The veterinary community might soon see advancements in the treatment of canine osteosarcoma (OS).
This is thanks to a new study published by Tufts University and the Translational Genomics Research Institute (TGen), which demonstrates the disease is genetically similar in dogs and children.
“The genetic similarity between dogs and humans provides a unique opportunity and a comparative model that will enable the development of new therapies within a compressed timeline,” says Heather L. Gardner, DVM, a PhD candidate in Tufts’ Sackler School of Graduate Biomedical Sciences and the study’s lead author.
Using multiple molecular-level testing platforms, researchers sequenced the genomes of 59 dogs. They noted canine OS shares many of the genomic features of human OS, including low mutation rates, structural complexity, altered cellular pathways, and unique genetic features of metastatic tumors that spread to other parts of the body.
“These findings set the stage for understanding OS development in dogs and humans, and establish genomic contexts for future comparative analyses,” says Cheryl A. London, DVM, PhD, the Anne Engen and Dusty Professor in Comparative Oncology at Tufts’ Cummings School of Veterinary Medicine and one of the study’s senior authors.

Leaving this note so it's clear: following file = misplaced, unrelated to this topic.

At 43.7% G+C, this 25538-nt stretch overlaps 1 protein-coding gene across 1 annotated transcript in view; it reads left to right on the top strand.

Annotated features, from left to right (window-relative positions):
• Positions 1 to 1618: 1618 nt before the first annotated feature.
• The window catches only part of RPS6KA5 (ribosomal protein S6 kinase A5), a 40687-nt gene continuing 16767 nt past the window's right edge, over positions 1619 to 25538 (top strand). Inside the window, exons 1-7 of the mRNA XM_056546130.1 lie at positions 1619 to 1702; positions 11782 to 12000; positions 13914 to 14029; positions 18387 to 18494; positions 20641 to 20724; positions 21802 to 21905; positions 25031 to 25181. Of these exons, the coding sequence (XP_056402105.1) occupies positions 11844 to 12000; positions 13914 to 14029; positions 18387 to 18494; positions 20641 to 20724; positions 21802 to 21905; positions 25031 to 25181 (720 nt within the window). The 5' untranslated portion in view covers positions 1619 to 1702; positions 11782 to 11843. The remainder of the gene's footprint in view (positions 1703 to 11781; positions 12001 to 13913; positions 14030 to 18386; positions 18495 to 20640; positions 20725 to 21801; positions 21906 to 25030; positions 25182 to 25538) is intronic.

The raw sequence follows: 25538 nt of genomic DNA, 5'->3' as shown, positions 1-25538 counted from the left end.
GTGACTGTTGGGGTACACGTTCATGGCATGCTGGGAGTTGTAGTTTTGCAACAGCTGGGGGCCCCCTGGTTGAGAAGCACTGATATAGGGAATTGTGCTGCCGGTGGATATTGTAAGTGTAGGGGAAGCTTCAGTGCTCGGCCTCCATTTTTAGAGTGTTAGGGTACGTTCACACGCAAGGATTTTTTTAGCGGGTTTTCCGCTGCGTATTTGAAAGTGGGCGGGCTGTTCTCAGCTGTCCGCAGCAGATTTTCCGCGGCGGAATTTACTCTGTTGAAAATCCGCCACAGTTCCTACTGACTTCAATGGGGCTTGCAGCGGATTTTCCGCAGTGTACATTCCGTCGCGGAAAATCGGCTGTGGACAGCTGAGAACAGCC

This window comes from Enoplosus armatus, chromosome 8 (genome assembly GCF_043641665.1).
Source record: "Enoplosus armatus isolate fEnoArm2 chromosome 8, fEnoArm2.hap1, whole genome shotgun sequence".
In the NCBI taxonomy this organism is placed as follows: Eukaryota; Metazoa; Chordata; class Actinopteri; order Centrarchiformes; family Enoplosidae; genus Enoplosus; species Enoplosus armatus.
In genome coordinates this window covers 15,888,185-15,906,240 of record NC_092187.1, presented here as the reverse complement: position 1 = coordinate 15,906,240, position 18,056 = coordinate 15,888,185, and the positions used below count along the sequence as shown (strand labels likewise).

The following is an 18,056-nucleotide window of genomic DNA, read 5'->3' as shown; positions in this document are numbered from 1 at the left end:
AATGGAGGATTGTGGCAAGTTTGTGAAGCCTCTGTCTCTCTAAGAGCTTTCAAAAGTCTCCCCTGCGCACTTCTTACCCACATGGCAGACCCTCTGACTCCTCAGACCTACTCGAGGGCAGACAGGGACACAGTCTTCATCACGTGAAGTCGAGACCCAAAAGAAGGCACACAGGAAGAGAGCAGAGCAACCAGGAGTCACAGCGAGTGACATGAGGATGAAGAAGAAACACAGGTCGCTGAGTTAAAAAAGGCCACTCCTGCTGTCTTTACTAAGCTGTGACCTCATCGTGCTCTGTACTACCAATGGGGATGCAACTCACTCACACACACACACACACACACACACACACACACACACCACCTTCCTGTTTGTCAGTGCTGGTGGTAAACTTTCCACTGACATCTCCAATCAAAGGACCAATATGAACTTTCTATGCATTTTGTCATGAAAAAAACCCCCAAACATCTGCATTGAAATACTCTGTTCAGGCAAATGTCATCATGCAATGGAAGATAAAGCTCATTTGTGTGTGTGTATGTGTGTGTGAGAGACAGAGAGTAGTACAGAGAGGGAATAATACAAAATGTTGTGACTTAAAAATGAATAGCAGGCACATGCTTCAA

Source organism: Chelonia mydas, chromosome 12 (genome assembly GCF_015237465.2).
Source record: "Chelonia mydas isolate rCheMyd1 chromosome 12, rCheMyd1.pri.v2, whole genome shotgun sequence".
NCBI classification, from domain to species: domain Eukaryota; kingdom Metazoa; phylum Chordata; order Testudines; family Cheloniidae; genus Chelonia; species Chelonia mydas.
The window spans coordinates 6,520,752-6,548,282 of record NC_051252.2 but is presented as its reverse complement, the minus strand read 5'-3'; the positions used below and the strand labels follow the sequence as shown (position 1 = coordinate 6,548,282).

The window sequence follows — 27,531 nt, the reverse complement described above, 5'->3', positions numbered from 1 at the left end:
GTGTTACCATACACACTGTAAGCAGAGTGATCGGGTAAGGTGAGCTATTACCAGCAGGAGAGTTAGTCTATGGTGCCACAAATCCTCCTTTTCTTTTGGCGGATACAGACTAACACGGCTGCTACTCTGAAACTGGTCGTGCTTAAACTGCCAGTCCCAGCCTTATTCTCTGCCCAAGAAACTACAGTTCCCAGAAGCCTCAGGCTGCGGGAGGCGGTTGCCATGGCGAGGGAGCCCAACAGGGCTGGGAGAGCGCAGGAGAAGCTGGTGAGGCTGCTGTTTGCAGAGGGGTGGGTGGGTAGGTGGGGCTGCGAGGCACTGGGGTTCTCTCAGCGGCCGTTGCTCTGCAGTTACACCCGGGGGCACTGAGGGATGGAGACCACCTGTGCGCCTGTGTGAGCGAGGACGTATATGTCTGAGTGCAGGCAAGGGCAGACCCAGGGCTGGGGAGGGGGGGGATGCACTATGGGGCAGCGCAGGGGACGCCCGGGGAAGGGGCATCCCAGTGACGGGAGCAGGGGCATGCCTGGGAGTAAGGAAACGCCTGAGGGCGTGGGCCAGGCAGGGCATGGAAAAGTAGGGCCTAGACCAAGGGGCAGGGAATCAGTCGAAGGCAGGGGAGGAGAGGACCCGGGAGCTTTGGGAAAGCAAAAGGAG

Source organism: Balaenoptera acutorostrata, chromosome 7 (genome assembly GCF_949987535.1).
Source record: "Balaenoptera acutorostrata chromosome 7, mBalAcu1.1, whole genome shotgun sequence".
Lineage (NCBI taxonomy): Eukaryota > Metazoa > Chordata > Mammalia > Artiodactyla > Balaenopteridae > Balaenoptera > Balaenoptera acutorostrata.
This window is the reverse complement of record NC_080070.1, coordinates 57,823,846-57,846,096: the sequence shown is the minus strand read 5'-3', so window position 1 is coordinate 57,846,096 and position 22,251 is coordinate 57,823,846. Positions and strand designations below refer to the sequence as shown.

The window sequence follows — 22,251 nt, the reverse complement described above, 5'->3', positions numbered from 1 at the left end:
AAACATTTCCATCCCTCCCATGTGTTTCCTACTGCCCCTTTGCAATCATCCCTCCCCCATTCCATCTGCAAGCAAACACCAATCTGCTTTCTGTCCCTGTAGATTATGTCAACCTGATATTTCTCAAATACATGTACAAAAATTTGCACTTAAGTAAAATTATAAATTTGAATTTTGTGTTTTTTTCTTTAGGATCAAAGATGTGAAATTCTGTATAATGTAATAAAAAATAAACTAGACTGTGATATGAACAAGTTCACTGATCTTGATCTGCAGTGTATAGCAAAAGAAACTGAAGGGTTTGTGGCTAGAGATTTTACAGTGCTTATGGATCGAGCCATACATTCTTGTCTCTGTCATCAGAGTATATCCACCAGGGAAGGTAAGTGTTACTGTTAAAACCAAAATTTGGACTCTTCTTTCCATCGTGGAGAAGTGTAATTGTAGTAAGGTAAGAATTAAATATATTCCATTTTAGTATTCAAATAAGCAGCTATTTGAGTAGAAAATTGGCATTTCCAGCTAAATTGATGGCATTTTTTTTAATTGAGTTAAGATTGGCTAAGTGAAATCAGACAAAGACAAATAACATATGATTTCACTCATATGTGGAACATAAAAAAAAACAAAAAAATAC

The study also identified previously unknown features of canine OS, including recurrent and potentially cancer-causing mutations in two genes: SETD2 and DMD.
OS is the most commonly diagnosed primary bone tumor in dogs and children, researchers say. It affects more than 25,000 dogs annually, but remains a relatively rare cancer in humans overall, with fewer than 1,000 cases per year.
While surgery and chemotherapy can extend survival, about 30 percent of pediatric OS patients die from metastatic tumors within five years. The outcome is much bleaker for dogs, with 90 percent succumbing to metastatic disease within two years, Tufts reports.
“While OS is rare in children, it is all too common in many dog breeds, which makes it a prime candidate for the kind of comparative cancer biology studies that could enhance drug development for both children and our canine friends,” says Will Hendricks, PhD, an assistant professor in TGen’s integrated cancer genomics division and the study’s other senior author.
“Leveraging the similarities between the human and canine forms of OS adds greatly to our understanding of how this aggressive cancer develops and spreads,” adds Jeffrey Trent, PhD, FACMG, TGen president and research director, and a contributing author. “More importantly, it provides an opportunity to develop therapies that make a difference in the lives of children and pets.”
The findings were published in the Nature journal, Communications Biology.